Already since April, Airbus has decided to reduce by a third all of its production rates in civil aeronautics, for example falling to 40 aircraft per month for the A320 family.
In an interview with the German newspaper Die Welt, Guillaume Faury, CEO of Airbus, paints a bleak outlook for the world's number one group. "For the next two years, so for 2020 and 2021, we expect production and deliveries to be 40% lower than we initially anticipated," he said.
According to him, based on market research and discussions with its customers, the group should return to the old production rates by 2025 at the latest.
"Demand for wide-body aircraft should remain weak"
However, demand should resume more quickly for single-aisle aircraft than for wide-body aircraft. Thus, production of A320 should start to increase gradually from 2022-2023.
"Demand for wide-body aircraft, on the other hand, should remain weak over the next five years because it was already suffering before the crisis," he said.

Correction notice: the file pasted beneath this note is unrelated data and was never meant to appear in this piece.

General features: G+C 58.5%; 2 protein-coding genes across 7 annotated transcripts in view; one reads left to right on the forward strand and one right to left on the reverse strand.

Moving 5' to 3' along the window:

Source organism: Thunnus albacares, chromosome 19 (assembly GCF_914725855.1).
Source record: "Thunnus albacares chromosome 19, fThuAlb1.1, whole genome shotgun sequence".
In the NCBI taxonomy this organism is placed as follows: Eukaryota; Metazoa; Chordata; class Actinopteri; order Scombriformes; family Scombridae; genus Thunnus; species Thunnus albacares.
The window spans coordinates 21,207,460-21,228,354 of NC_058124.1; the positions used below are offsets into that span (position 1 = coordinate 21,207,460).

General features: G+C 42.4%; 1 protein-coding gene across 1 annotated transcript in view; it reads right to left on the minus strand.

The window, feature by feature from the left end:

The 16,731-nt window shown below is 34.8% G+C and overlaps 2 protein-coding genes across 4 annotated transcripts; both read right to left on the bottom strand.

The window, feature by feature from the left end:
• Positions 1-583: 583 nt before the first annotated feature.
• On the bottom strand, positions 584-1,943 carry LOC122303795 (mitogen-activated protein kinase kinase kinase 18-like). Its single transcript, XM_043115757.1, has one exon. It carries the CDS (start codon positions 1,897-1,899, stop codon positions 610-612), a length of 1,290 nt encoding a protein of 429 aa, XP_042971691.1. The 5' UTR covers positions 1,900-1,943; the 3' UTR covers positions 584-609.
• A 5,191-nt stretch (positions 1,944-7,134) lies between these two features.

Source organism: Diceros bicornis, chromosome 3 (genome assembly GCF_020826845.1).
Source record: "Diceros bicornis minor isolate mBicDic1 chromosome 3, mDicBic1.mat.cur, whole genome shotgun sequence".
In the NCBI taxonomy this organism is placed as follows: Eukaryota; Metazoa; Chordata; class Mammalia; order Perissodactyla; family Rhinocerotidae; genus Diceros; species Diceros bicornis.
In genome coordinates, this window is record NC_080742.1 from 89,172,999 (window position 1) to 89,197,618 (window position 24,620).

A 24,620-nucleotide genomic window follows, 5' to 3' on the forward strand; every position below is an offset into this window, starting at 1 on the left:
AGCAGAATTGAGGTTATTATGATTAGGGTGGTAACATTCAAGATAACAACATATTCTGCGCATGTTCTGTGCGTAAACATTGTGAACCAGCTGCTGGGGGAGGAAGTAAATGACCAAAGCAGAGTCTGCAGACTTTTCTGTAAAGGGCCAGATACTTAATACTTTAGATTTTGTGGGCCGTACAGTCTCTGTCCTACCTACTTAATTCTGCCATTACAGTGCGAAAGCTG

Asked about the consequences of the fall in production on employment, Guillaume Faury reiterated that Airbus would announce before the end of July the "adjustments" on the workforce. He added that the group was exploring "all possibilities" to keep as many jobs as possible.
“It pays me” newsletterThe newsletter that improves your purchasing power
Your email address is collected by Le Parisien to allow you to receive our news and commercial offers. Find out more
VIDEO. The State will inject 15 billion to save the French aeronautical industry